BG’s Note: What a thrill it is to have daughters who share my passion for cooking and culture. How fabulous it is that one of them lives in New York and calls me whenever she happens upon a food shop she’s sure I will love and must visit next time I’m in the city. How amazing it is that the other one is in the heart of Italian food culture this year (her junior year abroad) and writes so beautifully about her explorations, over on her blog, in her column at the Italian magazine Degusta, and now here in this guest post. Elizabeth is a wonderful, creative cook (who has taught me a thing or two in the kitchen, and a lot about life) exploring food and culture in her university studies, and, even more significantly, in her life. Thanks, Elizabeth!
The aspect of food and cooking that strikes me the most is how it brings people together and bridges cultural differences. Food is a common language. I have never felt this as strongly as when I went to Sicily with my boyfriend over Easter to meet his family. His mother and I instantly connected over our love of food and cooking. Just the day after my arrival, we were already in the kitchen together making baddotte (rice balls with fresh ricotta, eggs, parmesan and pecorino and cooked in a leek and wild asparagus broth), a traditional dish to celebrate San Giuseppe.
I sat at the table with his mother and sister, and together we rolled the sticky rice between our palms into smooth balls. As a second course, we ate salsiccia, grilled in the wood oven built by his father, with fresh lemon wedges to squeeze over the meat. For dessert we had chocolate fondue with bananas, apples and strawberries. His mother and I were the last at the table, scraping the remaining bits of chocolate out of the bowl.
For the entire three-week visit, she served us multiple-course meals with pasta, meat, vegetables, cheese and dessert. When Emilio would leave for a few hours to help his father chop wood for the stove, I spent that time in the kitchen with his mother, learning traditional Sicilian recipes. She showed me her own handwritten recipes collected in a small journal. She taught me how to make the real melanzane alla parmigiana (eggplant parmesan), focaccia stuffed with fresh ricotta and sausage (similar to calzone), and pasta with the tomatoes they had sun-dried themselves and the hot pepper oil she had made by soaking the peperoncini while still green in the olive oil pressed by their family.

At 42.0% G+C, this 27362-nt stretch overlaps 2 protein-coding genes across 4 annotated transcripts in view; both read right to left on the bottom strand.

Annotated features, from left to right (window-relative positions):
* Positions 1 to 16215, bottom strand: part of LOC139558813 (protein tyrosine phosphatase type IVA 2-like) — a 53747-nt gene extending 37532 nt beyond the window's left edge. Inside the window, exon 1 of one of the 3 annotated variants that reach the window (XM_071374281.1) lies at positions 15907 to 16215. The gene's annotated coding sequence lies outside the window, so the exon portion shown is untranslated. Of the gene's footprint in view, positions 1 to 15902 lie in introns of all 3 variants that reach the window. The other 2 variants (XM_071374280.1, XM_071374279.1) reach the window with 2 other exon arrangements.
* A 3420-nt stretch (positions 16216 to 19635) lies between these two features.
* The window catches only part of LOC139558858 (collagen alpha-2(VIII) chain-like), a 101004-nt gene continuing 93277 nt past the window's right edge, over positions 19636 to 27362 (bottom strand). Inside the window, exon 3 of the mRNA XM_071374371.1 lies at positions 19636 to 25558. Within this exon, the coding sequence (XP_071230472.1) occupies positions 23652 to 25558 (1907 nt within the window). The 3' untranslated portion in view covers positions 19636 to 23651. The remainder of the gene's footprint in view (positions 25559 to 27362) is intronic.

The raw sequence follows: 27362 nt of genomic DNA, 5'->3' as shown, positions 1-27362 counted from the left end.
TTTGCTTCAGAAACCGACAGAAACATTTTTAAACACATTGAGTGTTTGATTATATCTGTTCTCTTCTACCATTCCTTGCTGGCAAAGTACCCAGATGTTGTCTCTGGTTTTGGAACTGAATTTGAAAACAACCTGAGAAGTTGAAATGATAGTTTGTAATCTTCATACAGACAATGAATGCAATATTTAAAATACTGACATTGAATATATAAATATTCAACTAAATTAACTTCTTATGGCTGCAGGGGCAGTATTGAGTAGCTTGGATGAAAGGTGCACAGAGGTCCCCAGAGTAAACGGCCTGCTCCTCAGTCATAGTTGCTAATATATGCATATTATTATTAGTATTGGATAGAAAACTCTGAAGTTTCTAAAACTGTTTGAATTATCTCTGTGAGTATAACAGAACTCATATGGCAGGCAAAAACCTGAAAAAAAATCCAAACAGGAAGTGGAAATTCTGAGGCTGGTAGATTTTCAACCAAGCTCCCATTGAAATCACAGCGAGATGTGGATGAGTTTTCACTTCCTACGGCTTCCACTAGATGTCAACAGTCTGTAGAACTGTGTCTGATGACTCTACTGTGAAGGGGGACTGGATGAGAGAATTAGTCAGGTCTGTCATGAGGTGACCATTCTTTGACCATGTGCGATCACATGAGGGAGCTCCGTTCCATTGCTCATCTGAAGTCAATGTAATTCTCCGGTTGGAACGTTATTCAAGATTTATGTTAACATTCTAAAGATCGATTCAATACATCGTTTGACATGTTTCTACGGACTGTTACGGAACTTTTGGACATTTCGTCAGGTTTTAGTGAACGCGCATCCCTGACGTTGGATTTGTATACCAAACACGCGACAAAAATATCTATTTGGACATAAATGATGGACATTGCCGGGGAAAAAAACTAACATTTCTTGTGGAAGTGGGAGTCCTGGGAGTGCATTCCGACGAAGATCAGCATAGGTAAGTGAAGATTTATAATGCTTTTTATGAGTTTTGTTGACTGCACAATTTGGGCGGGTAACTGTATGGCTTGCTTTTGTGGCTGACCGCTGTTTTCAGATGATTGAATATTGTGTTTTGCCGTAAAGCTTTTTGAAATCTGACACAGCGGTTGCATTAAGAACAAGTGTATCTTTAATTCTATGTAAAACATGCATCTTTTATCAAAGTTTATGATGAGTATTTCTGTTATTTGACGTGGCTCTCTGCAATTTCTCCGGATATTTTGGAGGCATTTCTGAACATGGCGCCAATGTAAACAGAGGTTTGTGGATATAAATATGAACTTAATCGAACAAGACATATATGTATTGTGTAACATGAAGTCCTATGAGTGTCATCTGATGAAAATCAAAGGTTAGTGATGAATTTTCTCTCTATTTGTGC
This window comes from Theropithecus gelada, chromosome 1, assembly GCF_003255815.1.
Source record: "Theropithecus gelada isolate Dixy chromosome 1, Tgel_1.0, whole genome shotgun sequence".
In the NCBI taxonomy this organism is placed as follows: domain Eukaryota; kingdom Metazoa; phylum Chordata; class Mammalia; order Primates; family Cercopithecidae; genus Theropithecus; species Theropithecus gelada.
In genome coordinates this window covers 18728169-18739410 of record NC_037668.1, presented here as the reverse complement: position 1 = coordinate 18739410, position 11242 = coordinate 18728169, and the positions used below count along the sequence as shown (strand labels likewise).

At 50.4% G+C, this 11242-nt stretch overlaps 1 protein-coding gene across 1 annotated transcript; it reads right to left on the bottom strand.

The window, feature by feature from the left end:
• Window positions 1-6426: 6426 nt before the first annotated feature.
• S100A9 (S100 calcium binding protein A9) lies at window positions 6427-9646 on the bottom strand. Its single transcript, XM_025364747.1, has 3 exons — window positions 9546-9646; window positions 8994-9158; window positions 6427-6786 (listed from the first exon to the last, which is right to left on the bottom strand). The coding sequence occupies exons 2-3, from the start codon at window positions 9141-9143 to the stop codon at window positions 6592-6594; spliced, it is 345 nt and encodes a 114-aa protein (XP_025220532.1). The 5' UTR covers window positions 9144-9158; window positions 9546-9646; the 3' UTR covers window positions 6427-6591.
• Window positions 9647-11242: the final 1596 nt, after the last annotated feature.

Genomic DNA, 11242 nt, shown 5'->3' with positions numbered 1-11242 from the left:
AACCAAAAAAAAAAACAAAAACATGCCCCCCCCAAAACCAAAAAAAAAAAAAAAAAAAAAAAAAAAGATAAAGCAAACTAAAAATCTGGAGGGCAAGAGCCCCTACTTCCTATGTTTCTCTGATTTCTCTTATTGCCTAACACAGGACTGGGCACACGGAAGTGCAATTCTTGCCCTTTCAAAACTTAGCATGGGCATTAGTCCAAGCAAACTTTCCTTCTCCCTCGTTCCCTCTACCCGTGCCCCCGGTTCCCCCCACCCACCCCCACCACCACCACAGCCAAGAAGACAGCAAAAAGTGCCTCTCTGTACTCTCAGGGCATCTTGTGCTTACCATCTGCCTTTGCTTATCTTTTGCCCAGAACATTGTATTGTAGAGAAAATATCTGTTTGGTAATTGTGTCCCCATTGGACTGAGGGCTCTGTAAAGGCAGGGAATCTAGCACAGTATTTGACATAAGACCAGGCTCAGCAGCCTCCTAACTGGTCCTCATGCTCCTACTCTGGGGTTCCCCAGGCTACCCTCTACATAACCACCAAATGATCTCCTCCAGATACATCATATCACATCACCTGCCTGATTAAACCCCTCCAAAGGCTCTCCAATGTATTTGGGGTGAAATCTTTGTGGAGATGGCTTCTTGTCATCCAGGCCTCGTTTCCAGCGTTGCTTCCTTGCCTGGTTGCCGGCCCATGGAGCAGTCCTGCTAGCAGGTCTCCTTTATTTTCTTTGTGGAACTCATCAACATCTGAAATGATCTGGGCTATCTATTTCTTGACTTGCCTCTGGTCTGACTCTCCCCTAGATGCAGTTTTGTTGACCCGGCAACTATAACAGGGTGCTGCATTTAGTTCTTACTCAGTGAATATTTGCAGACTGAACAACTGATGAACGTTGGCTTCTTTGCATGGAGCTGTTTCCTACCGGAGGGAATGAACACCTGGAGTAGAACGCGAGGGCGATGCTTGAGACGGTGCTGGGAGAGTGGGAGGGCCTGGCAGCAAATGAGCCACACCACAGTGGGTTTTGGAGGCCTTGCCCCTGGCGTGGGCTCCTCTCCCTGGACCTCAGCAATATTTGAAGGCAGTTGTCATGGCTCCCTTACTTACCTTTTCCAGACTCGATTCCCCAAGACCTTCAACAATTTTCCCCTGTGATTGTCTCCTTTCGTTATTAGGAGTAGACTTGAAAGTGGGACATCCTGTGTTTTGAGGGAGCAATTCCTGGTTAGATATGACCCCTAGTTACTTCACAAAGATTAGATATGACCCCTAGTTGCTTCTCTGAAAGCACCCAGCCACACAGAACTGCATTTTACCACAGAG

For Easter, she made the traditional sweet, bread with a boiled egg laced in intricate designs of birds and flowers.
Once, after a long day visiting Siracusa and Noto with Emilio, I caught a bad cold. We returned home to find that his mother and sister had cooked us a surprise dinner– fresh bread and roasted artichokes (one of my all-time favorite foods)– but with my sore throat I couldn’t manage to swallow any of it, so, even after a long day of cooking, she made me soup with soft, tiny pasta inside.
At the end of the three weeks, she confessed that she had been nervous to cook for me. Emilio speaks with his mother almost every day, and before our visit had often told her about the dishes I cooked for him. I had been nervous to meet her, afraid that I wouldn’t understand or fit in, but our mutual love of food conquered any cultural or language barriers we had feared. She showed her love through cooking and welcomed me into her kitchen and family, teaching me the ancient traditions and eager to learn my own recipes and about the strange foods I ate in a distant land.
When Emilio and I left for Bologna, our bags burst with oranges and lemons from his grandfather’s orchard, homemade sun-dried tomatoes and capers, freshly-picked herbs, artichokes and tomatoes. I often think of her when I’m in the kitchen recreating the dishes she made for us. In particular, I always take with me the power that food has to demonstrate love and caring and to connect two people, from opposite sides of the earth, by enjoying a delicious meal together.